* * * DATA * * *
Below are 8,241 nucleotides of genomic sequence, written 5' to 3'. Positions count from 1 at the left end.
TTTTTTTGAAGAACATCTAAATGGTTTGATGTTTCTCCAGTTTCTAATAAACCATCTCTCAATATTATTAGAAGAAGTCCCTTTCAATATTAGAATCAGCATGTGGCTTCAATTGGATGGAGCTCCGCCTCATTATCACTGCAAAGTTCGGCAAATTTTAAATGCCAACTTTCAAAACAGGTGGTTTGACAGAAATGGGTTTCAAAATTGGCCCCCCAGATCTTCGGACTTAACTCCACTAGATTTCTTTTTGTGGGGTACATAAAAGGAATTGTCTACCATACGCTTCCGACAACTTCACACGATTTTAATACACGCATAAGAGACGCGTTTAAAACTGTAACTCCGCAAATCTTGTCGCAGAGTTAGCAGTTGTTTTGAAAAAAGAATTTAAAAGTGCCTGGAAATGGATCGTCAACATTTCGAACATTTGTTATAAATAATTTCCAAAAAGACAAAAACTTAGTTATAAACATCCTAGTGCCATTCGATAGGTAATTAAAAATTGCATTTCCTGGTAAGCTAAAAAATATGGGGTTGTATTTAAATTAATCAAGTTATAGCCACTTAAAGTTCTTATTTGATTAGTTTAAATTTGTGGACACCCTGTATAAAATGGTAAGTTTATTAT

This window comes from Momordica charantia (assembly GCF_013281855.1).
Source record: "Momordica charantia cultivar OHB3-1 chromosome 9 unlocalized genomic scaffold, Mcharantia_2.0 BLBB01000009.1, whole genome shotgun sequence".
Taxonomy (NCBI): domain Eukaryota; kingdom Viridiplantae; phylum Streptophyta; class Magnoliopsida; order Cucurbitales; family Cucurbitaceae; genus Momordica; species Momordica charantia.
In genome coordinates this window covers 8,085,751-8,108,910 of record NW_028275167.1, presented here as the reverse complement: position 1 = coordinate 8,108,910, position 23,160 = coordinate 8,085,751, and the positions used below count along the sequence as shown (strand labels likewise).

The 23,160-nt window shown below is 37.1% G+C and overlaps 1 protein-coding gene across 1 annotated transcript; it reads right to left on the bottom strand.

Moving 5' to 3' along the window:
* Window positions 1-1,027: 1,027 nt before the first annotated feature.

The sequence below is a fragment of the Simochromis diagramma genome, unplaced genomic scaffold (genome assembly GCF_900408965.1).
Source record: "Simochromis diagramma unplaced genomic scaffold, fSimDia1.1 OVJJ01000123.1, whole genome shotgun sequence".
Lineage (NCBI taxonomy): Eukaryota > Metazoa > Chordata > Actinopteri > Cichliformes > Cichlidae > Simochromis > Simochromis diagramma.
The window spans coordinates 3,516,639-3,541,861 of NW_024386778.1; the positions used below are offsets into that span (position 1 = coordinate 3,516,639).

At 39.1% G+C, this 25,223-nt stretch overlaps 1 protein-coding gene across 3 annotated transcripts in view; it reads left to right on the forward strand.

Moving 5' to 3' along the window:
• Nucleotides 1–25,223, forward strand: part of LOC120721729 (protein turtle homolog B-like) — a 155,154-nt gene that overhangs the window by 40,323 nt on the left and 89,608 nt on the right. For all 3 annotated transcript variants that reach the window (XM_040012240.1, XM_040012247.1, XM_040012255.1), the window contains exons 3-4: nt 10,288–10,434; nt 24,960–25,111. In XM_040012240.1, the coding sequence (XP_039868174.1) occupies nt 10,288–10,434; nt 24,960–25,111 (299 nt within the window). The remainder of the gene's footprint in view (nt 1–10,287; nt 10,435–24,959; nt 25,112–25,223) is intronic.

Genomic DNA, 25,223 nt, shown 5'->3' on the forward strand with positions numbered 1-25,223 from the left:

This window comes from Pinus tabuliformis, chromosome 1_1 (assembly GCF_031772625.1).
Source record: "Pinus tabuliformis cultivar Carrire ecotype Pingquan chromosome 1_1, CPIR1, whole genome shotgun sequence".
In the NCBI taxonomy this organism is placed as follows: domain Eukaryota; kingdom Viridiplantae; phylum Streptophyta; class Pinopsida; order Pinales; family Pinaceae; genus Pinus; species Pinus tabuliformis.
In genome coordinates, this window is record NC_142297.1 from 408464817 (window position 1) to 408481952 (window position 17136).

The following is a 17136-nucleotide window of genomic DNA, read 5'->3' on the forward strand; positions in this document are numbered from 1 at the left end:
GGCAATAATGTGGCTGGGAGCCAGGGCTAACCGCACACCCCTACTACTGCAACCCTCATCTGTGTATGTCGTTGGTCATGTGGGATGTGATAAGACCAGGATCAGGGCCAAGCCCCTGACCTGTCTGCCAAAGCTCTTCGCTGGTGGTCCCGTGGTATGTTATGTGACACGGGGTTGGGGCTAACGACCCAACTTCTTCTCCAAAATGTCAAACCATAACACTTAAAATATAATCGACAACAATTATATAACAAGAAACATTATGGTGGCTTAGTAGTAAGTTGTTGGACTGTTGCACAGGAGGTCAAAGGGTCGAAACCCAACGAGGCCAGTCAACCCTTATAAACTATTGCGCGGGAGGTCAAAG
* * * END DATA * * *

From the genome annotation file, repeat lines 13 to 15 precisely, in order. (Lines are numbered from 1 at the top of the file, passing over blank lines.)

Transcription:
The window spans coordinates 3,516,639-3,541,861 of NW_024386778.1; the positions used below are offsets into that span (position 1 = coordinate 3,516,639).

At 39.1% G+C, this 25,223-nt stretch overlaps 1 protein-coding gene across 3 annotated transcripts in view; it reads left to right on the forward strand.

Moving 5' to 3' along the window: